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Daddy Long Legs

EGP 120.00

الكاتب

  • Jean Webster, original name Alice Jane Chandler Webster, (born July 24, 1876, Fredonia, N.Y., U.S.—died June 11, 1916, New York, N.Y.), American writer who is best remembered for her fiction best-seller Daddy-Long-Legs, which was also successful in stage and motion picture adaptations.

    Webster adopted the name Jean while attending the Lady Jane Grey School in Binghamton, New York. In 1901 she graduated from Vassar CollegePoughkeepsie, New York, where she was a classmate and close friend of the poet Adelaide Crapsey. Webster, who was a grandniece of Mark Twain, showed an early interest in writing. While in college she contributed a weekly column to the Poughkeepsie Sunday Courier and at the same time started writing the stories that were collected in her first book, When Patty Went to College (1903).

    Webster soon followed with The Wheat Princess (1905) and Jerry, Junior (1907), both inspired by her extended visit to Italy; The Four Pools Mystery (1908), published anonymously; Much Ado About Peter (1909); Just Patty (1911), more stories about her first character, who was perhaps modeled on Crapsey; and Daddy-Long-Legs (1912), her most popular work. Daddy-Long-Legs, first serialized in the Ladies’ Home Journal, became a best-seller when published in book form. It was a successful stage play (1914) in Webster’s own adaptation, and a popular Mary Pickford silent film (1919). Daddy-Long-Legs was not only a successful piece of fiction but also a stimulus to reform the institutional treatment of orphans. In 1914 Webster published Dear Enemy, a sequel to Daddy-Long-Legs and also a best-seller.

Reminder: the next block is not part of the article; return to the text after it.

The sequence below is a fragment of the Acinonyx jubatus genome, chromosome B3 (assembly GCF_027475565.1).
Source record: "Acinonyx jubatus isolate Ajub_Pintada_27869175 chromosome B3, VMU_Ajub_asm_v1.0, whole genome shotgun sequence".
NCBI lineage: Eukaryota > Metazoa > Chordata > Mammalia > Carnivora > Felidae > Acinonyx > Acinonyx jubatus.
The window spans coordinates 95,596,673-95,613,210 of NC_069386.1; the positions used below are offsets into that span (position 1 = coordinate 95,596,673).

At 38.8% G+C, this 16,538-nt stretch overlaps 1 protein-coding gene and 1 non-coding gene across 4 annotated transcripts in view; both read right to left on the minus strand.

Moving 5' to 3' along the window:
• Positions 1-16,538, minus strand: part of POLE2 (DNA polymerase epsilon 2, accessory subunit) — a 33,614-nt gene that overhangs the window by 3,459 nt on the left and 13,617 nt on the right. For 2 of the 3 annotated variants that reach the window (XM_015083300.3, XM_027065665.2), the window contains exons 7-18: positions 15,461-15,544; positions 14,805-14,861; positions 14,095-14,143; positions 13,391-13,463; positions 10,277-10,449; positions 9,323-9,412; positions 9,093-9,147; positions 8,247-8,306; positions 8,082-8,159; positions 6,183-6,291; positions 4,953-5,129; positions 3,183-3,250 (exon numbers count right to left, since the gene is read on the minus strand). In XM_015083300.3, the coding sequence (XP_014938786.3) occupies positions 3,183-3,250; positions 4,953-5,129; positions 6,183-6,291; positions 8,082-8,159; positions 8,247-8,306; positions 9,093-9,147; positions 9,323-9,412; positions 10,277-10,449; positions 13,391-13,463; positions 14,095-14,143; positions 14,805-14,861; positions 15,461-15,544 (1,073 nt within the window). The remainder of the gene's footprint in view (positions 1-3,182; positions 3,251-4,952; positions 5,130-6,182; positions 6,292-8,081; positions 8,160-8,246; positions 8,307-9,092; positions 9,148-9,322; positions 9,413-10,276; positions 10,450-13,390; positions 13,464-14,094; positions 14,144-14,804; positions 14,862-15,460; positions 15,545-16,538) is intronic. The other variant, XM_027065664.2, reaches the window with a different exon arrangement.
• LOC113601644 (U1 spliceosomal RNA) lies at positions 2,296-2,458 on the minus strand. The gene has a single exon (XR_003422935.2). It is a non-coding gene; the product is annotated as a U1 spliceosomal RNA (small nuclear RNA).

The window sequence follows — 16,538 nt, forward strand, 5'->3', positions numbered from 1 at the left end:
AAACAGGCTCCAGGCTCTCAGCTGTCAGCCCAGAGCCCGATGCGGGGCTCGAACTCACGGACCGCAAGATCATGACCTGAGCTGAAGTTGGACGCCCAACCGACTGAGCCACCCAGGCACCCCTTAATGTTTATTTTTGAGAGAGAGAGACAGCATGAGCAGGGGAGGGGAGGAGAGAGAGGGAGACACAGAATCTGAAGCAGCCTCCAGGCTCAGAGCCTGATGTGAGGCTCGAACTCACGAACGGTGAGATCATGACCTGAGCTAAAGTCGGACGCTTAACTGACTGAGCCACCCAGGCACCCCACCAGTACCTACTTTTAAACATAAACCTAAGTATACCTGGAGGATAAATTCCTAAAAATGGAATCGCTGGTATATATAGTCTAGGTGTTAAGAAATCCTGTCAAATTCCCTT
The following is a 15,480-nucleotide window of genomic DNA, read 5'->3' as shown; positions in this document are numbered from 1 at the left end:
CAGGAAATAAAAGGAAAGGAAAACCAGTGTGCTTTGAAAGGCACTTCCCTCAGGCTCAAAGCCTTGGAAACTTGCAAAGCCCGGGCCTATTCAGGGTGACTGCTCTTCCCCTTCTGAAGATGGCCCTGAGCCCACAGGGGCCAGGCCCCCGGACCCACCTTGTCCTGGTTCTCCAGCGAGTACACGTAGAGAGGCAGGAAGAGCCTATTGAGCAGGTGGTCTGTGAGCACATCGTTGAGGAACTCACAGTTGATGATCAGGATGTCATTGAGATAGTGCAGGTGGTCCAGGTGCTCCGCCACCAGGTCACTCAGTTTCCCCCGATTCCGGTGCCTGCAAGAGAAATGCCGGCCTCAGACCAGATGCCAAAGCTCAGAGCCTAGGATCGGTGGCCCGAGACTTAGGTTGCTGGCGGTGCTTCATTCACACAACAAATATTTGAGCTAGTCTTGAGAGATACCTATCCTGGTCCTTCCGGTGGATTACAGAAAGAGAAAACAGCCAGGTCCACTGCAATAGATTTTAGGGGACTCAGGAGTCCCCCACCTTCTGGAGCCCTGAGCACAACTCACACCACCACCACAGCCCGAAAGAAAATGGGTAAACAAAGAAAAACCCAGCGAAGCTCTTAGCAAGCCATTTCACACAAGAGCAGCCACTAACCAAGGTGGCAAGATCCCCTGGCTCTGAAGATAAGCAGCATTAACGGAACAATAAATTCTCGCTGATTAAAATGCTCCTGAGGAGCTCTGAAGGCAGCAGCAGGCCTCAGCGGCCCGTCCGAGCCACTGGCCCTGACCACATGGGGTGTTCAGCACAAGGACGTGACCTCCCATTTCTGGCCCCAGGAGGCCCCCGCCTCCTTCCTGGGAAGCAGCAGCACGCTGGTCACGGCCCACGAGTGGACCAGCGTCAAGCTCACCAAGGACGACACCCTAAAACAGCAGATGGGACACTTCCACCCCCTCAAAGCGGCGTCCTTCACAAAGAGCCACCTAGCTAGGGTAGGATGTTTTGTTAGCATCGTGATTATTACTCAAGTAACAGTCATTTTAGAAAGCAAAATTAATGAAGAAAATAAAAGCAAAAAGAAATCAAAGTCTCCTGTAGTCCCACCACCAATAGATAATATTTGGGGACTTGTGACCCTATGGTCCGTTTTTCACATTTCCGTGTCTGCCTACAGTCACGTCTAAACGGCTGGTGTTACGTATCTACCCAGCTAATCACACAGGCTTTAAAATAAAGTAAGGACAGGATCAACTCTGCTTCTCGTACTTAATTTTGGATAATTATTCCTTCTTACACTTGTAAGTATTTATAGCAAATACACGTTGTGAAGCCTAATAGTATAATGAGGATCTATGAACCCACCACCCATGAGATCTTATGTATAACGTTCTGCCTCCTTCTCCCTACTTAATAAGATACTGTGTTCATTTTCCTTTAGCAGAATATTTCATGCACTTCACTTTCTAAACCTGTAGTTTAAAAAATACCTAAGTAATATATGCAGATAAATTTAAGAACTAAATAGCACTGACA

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الوصف

The first Wednesday in every month was a Perfectly Awful Day—a day to be awaited with dread, endured with courage and forgotten with haste. Every floor must be spotless, every chair dustless, and every bed without a wrinkle. Ninety-seven squirming little orphans must be scrubbed and combed and buttoned into freshly starched ginghams; and all ninety-seven reminded of their manners, and told to say, ‘Yes, sir,’ ‘No, sir,’ whenever a Trustee spoke.
It was a distressing time; and poor Jerusha Abbott, being the oldest orphan, had to bear the brunt of it. But this particular first Wednesday, like its predecessors, finally dragged itself to a close. Jerusha escaped from the pantry where she had been making sandwiches for the asylum’s guests, and turned upstairs to accomplish her regular work. Her special care was room F, where eleven little tots, from four to seven, occupied eleven little cots set in a row. Jerusha assembled her charges, straightened their rumpled frocks, wiped their noses, and started them in an orderly and willing line towards the dining-room to engage themselves for a blessed half hour with bread and milk and prune pudding.

الكاتب

  • Jean Webster, original name Alice Jane Chandler Webster, (born July 24, 1876, Fredonia, N.Y., U.S.—died June 11, 1916, New York, N.Y.), American writer who is best remembered for her fiction best-seller Daddy-Long-Legs, which was also successful in stage and motion picture adaptations.

    Webster adopted the name Jean while attending the Lady Jane Grey School in Binghamton, New York. In 1901 she graduated from Vassar CollegePoughkeepsie, New York, where she was a classmate and close friend of the poet Adelaide Crapsey. Webster, who was a grandniece of Mark Twain, showed an early interest in writing. While in college she contributed a weekly column to the Poughkeepsie Sunday Courier and at the same time started writing the stories that were collected in her first book, When Patty Went to College (1903).

    Webster soon followed with The Wheat Princess (1905) and Jerry, Junior (1907), both inspired by her extended visit to Italy; The Four Pools Mystery (1908), published anonymously; Much Ado About Peter (1909); Just Patty (1911), more stories about her first character, who was perhaps modeled on Crapsey; and Daddy-Long-Legs (1912), her most popular work. Daddy-Long-Legs, first serialized in the Ladies’ Home Journal, became a best-seller when published in book form. It was a successful stage play (1914) in Webster’s own adaptation, and a popular Mary Pickford silent film (1919). Daddy-Long-Legs was not only a successful piece of fiction but also a stimulus to reform the institutional treatment of orphans. In 1914 Webster published Dear Enemy, a sequel to Daddy-Long-Legs and also a best-seller.

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